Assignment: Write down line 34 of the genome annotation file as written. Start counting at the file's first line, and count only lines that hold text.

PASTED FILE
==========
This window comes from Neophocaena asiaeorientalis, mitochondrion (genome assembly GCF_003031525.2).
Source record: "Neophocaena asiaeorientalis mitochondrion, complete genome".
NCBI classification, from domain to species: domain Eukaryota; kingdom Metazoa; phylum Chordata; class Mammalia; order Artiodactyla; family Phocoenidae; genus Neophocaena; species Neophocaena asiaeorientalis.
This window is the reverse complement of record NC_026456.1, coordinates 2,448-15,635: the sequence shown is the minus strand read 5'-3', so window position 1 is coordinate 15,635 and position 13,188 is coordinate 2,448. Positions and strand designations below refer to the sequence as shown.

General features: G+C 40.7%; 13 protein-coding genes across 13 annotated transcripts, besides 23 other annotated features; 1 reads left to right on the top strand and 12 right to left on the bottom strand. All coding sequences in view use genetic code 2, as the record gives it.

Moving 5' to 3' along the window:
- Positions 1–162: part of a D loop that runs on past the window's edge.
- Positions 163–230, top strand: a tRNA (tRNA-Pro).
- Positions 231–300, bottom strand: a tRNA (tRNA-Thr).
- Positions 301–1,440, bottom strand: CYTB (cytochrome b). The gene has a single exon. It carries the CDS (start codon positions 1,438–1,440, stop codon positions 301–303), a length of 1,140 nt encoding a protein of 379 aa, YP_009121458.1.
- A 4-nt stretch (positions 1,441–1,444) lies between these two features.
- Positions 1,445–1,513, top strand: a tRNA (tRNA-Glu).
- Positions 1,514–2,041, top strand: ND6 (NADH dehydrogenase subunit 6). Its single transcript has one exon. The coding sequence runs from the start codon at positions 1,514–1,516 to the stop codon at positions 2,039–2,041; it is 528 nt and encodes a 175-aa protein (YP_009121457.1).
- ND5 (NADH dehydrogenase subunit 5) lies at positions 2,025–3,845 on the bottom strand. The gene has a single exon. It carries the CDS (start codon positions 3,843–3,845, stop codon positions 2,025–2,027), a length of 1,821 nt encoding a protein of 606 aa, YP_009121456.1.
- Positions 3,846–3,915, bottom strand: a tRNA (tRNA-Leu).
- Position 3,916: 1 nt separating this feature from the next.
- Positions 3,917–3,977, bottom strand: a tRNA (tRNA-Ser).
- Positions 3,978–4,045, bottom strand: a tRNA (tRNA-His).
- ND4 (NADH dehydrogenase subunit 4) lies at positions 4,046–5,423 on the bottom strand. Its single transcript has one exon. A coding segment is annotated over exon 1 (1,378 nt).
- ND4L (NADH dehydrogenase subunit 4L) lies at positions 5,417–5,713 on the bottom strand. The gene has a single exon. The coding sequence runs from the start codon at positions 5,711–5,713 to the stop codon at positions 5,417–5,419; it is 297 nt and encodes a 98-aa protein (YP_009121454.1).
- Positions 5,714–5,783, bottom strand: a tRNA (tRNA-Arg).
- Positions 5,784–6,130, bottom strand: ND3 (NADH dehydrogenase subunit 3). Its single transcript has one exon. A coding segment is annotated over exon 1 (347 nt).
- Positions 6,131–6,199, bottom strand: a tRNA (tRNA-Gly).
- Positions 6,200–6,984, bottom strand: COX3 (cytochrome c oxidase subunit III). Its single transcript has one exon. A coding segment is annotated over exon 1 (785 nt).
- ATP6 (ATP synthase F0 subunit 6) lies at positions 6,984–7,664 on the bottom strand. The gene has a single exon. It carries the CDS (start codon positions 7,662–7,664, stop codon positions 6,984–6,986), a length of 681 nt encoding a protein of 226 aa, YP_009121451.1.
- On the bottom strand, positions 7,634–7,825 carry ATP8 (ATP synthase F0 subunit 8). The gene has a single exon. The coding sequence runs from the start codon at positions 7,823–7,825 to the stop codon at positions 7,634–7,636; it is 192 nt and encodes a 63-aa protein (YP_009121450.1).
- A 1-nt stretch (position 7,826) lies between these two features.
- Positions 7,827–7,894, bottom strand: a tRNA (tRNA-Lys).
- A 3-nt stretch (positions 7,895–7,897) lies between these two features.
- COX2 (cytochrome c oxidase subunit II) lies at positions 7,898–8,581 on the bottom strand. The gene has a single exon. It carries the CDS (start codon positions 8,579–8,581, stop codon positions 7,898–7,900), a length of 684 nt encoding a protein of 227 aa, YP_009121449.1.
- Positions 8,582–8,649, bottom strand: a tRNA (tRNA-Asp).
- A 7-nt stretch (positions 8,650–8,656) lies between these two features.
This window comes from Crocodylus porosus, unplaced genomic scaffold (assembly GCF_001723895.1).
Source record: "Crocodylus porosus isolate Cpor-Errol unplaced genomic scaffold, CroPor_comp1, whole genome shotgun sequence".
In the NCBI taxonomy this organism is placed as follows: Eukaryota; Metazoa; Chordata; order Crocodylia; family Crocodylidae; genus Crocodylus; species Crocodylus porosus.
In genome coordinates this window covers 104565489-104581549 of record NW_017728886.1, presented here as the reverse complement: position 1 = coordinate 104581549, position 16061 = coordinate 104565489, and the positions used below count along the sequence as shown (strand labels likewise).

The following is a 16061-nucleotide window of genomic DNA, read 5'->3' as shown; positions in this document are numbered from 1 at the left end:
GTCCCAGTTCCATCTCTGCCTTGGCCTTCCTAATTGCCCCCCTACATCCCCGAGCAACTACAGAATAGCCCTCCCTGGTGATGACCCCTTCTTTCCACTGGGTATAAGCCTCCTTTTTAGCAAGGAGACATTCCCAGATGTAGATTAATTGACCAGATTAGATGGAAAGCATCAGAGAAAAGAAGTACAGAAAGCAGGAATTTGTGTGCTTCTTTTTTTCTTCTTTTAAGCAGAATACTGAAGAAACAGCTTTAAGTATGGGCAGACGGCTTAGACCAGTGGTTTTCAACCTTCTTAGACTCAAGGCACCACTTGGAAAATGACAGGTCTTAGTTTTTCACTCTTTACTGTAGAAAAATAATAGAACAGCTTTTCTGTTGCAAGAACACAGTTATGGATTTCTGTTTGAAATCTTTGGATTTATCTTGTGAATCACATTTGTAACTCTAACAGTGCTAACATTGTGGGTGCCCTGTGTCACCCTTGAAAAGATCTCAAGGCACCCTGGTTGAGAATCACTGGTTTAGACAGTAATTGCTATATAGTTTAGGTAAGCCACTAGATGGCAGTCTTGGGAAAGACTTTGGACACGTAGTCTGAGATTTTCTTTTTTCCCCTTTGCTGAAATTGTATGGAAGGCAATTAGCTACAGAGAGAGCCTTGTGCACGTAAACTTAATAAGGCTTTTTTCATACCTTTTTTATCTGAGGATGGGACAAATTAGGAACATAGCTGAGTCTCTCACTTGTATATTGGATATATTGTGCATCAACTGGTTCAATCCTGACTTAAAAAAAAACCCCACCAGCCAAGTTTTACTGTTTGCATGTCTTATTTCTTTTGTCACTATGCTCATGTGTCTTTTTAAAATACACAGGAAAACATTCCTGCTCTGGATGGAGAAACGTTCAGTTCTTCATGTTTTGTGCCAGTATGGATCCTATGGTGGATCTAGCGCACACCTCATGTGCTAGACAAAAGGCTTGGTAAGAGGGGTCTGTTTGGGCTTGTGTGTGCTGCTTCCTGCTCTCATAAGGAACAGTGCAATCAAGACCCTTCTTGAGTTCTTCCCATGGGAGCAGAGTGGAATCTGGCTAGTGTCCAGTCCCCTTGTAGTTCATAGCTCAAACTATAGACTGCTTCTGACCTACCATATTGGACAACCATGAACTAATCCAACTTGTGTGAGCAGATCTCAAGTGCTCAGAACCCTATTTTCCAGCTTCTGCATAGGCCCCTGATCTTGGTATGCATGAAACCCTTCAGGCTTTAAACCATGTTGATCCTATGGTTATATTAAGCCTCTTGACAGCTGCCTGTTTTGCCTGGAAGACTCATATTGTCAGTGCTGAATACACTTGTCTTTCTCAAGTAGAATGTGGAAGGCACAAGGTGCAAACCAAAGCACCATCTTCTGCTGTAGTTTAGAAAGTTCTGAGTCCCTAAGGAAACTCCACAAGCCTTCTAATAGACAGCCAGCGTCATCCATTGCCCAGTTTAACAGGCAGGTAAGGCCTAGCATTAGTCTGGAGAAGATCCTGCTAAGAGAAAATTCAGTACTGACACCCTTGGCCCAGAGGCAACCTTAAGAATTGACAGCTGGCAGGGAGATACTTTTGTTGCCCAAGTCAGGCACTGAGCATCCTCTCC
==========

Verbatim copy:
Source record: "Crocodylus porosus isolate Cpor-Errol unplaced genomic scaffold, CroPor_comp1, whole genome shotgun sequence".